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Thread: Double taxed?

  1. #1
    Join Date
    Apr 2016
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    Default Double taxed?

    When I get paid I get taxed. How come when I have money in a savings account I get taxed on the interest?

    If I have money in a revolving account I dont get taxed?

  2. #2
    Join Date
    Oct 2015
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    191

    Default

    Interest on saving is another earning. Your RWT is tax deductible though.

  3. #3

    Default

    You get taxed on interest because it is new income. You don't get taxed on the principal, which is your post tax income.

    This is the appeal of tax deferred retirement plans BTW

  4. #4
    Join Date
    Apr 2016
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    Default

    Thanks

    Because im quite risk adverse i wanted to take some money out of a revolving account and put it in separate bank account in term deposit

    That way if the revolving account is closed i still have a buffer

    Advantages
    Buffer incase revolving accounts are closed

    Disadvantages
    I would pay tax on the interest of the term depositInterest would not be as high compared to the interest rate i take from my revolving account
    Does that sound right? What would people recommend?

  5. #5
    Join Date
    Oct 2013
    Posts
    1,617

    Default

    You get taxed on all income, it's a good part of our tax system. Some countries overseas treat different types of income differently, we don't.

    To clarify the above, RWT is not 'deductible', it's tax. If you earn $1,000 in interest and are getting RWT deducted at 17.5%, you'll have $175 of tax taken from you. At the end of the year you have earned over $48k in total from all income sources, you'll need to pay some extra tax because it should have been taxed at 30%. If you have earned less than $14k, you'll get a refund because you should only have been taxed at 10.5%.
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  6. #6
    Join Date
    May 2007
    Location
    Hamilton
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    Default

    Quote Originally Posted by investorak View Post
    Thanks

    Because im quite risk adverse i wanted to take some money out of a revolving account and put it in separate bank account in term deposit

    That way if the revolving account is closed i still have a buffer

    Advantages
    Buffer incase revolving accounts are closed

    Disadvantages
    I would pay tax on the interest of the term depositInterest would not be as high compared to the interest rate i take from my revolving account
    Does that sound right? What would people recommend?
    Hi Investorak,

    If you are an investor, a revolving credit and savings account will be even for tax, just the interest rate might be different.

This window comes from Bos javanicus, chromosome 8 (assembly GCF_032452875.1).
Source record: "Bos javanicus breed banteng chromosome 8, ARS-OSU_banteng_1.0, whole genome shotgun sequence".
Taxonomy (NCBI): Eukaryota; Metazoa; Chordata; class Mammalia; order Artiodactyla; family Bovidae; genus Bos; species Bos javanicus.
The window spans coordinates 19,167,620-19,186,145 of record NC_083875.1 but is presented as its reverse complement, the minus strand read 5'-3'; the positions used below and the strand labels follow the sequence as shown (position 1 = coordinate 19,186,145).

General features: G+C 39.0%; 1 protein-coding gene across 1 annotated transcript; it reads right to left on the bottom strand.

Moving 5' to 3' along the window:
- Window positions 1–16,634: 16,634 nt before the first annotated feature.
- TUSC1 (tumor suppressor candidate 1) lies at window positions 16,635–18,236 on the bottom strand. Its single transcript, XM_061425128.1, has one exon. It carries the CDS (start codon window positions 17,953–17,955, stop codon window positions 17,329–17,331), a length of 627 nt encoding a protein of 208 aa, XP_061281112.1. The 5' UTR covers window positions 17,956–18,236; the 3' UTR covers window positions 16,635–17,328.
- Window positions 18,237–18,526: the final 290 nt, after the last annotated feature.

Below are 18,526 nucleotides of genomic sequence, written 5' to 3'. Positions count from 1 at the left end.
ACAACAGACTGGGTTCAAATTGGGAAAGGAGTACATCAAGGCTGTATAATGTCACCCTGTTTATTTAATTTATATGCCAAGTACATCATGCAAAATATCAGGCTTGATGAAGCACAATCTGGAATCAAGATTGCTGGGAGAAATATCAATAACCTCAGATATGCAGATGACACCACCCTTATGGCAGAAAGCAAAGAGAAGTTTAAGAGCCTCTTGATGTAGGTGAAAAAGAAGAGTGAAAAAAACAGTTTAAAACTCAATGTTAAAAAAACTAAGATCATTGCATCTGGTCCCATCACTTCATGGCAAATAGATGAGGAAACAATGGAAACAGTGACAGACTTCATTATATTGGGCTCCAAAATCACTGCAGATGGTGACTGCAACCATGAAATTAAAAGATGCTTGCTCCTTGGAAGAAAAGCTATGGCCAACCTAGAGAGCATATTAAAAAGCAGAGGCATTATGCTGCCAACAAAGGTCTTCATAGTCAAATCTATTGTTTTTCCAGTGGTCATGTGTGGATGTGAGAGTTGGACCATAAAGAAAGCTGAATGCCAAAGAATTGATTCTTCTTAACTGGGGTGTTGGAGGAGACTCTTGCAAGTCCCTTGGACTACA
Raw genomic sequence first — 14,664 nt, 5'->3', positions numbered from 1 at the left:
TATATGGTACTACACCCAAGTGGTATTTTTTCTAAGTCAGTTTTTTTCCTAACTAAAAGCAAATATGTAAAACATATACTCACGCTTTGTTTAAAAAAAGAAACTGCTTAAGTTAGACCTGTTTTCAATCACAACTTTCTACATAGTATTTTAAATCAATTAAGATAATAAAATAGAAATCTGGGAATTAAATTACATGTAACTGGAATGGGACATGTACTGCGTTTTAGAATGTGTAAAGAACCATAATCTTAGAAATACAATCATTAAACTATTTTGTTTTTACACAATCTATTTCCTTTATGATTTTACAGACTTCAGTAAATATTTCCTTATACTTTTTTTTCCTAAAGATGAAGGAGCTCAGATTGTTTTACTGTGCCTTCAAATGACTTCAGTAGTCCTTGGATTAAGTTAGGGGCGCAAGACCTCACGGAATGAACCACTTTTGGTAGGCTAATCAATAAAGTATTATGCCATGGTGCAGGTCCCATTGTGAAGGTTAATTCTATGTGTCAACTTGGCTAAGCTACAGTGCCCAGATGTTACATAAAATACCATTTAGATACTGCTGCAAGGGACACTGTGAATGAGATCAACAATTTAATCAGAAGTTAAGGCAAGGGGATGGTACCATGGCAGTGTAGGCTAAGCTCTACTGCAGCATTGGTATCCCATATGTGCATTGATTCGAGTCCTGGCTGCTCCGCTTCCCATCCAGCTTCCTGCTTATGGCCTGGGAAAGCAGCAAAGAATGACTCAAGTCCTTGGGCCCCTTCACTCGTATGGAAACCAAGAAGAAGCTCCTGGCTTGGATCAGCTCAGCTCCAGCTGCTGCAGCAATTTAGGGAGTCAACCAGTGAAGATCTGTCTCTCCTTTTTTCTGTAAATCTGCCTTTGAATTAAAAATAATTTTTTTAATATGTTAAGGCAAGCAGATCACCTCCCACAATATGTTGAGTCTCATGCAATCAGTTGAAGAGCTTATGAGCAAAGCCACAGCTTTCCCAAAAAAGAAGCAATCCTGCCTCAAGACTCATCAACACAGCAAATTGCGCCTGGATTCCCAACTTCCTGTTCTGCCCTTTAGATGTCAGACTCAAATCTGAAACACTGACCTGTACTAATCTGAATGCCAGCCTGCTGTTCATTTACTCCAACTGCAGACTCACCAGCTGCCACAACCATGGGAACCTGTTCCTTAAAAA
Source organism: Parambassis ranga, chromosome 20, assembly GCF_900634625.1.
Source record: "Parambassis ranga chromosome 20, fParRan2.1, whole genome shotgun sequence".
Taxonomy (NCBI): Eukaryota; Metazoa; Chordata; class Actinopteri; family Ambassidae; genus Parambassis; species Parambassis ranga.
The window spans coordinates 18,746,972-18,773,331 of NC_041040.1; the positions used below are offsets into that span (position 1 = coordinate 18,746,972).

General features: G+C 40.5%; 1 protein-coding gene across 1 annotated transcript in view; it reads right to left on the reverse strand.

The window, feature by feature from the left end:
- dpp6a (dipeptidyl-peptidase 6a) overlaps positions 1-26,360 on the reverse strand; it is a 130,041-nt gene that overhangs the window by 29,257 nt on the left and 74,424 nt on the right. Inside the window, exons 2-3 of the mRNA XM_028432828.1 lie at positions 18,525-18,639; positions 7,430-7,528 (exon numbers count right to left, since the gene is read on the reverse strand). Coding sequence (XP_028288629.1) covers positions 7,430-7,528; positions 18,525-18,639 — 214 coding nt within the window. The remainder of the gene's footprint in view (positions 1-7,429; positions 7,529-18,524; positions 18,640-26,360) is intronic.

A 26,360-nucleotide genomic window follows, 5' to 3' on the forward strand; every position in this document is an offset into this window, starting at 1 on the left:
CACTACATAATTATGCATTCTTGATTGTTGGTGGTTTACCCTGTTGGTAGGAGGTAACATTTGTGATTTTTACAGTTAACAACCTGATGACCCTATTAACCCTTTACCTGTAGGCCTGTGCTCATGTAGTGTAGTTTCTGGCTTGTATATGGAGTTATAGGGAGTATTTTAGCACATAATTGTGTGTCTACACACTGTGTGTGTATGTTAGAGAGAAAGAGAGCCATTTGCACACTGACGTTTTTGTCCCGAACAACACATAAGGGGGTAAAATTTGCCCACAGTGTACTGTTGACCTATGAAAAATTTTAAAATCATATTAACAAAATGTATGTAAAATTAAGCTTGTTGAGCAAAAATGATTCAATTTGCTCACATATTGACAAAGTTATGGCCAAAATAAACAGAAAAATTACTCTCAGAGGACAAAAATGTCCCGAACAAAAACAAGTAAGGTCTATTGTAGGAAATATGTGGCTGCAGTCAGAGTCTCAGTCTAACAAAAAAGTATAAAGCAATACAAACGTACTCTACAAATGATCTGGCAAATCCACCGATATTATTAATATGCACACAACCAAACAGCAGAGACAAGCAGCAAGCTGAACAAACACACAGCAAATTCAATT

Option 1 - have $100,000 in revolving credit used to buy rental. Save interest at say 4.5%, so 4,500. Then you won't get the tax deduction on the $4,500, so really gains you $3,000 after tax.

    Option 2 - 100,000 in savings account at say 3.5%. Earns $3500 in interest, less tax is say $2345.

    The difference is the 1% interest rate, otherwise the same.

    If revolving credit on your personal house, then different!

    Ross
    More Profit from Property? TEACH ME MORE
    Ross Barnett - Coombe Smith Property Accountants
    Proud to give the best property advice for over 13 years.

  7. #7
    Join Date
    Oct 2013
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    Default

    If revolving credit on your personal house, then different!

    Actually, I've got to disagree here. It's exactly the same. Pulling money out of any revolving credit account to invest in a Term Deposit would be deductible. The borrowing is for the purpose of earning taxable [interest] income so deduction is allowed.
    AAT Accounting Services - Property Specialist Accounting - AATAccounting.co.nz
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    [email protected] for more information.

  8. #8
    Join Date
    Sep 2004
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    Hastings
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    Default

    All gummints just adore multiple tax collections. Petrol would be a shining example. As I dimly recall there's a tax on an added tax on an added tax, in that case. (Called excise and/or duty and/or some other name, just to keep people confused)
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  9. #9
    Join Date
    May 2007
    Location
    Hamilton
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    3,594

    Default

    Quote Originally Posted by Rosco View Post

    If revolving credit on your personal house, then different!

    Ross
    To clarify(you could look at this several ways, but below is how I looked at it)

    If you have 100k cash. The option 1 I showed above is if the revolving credit was used to buy a rental.

    If the revolving credit was used to buy your personal home. Then no tax deduction.

    So if the 100k cash was put into the revolving credit, it would save say $4500 in interest and you would lose no tax deduction as the interest wasn't deductible to start with.

    Ross
    More Profit from Property? TEACH ME MORE
    Ross Barnett - Coombe Smith Property Accountants
    Proud to give the best property advice for over 13 years.


 

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